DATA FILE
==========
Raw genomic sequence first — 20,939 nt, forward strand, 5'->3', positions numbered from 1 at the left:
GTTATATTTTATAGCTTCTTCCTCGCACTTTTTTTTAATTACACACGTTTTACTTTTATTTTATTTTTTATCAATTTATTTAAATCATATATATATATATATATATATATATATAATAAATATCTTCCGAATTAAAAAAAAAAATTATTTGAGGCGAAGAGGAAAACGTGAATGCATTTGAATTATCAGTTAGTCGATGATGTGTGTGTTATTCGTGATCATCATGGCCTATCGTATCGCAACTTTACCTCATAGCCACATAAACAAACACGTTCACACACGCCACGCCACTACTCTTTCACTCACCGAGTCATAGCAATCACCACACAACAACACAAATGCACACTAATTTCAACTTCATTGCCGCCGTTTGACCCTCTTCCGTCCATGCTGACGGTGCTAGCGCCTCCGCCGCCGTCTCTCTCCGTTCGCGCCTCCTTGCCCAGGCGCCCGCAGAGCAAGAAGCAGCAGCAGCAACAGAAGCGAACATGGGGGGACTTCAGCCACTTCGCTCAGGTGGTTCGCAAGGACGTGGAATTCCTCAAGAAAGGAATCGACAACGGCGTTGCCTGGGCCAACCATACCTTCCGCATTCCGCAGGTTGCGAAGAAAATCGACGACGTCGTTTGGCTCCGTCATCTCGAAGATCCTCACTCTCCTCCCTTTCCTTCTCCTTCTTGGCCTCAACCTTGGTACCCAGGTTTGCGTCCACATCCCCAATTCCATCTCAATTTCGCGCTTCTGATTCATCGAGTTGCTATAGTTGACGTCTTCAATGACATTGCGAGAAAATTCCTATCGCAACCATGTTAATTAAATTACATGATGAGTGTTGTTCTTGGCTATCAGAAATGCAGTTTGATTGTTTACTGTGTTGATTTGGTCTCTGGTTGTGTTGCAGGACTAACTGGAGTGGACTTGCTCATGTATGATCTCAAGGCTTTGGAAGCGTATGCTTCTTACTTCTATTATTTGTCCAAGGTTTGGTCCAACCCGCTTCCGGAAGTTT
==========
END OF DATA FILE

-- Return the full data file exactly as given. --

Raw genomic sequence first — 20,939 nt, forward strand, 5'->3', positions numbered from 1 at the left:
GTTATATTTTATAGCTTCTTCCTCGCACTTTTTTTTAATTACACACGTTTTACTTTTATTTTATTTTTTATCAATTTATTTAAATCATATATATATATATATATATATATATATAATAAATATCTTCCGAATTAAAAAAAAAAATTATTTGAGGCGAAGAGGAAAACGTGAATGCATTTGAATTATCAGTTAGTCGATGATGTGTGTGTTATTCGTGATCATCATGGCCTATCGTATCGCAACTTTACCTCATAGCCACATAAACAAACACGTTCACACACGCCACGCCACTACTCTTTCACTCACCGAGTCATAGCAATCACCACACAACAACACAAATGCACACTAATTTCAACTTCATTGCCGCCGTTTGACCCTCTTCCGTCCATGCTGACGGTGCTAGCGCCTCCGCCGCCGTCTCTCTCCGTTCGCGCCTCCTTGCCCAGGCGCCCGCAGAGCAAGAAGCAGCAGCAGCAACAGAAGCGAACATGGGGGGACTTCAGCCACTTCGCTCAGGTGGTTCGCAAGGACGTGGAATTCCTCAAGAAAGGAATCGACAACGGCGTTGCCTGGGCCAACCATACCTTCCGCATTCCGCAGGTTGCGAAGAAAATCGACGACGTCGTTTGGCTCCGTCATCTCGAAGATCCTCACTCTCCTCCCTTTCCTTCTCCTTCTTGGCCTCAACCTTGGTACCCAGGTTTGCGTCCACATCCCCAATTCCATCTCAATTTCGCGCTTCTGATTCATCGAGTTGCTATAGTTGACGTCTTCAATGACATTGCGAGAAAATTCCTATCGCAACCATGTTAATTAAATTACATGATGAGTGTTGTTCTTGGCTATCAGAAATGCAGTTTGATTGTTTACTGTGTTGATTTGGTCTCTGGTTGTGTTGCAGGACTAACTGGAGTGGACTTGCTCATGTATGATCTCAAGGCTTTGGAAGCGTATGCTTCTTACTTCTATTATTTGTCCAAGGTTTGGTCCAACCCGCTTCCGGAAGTTT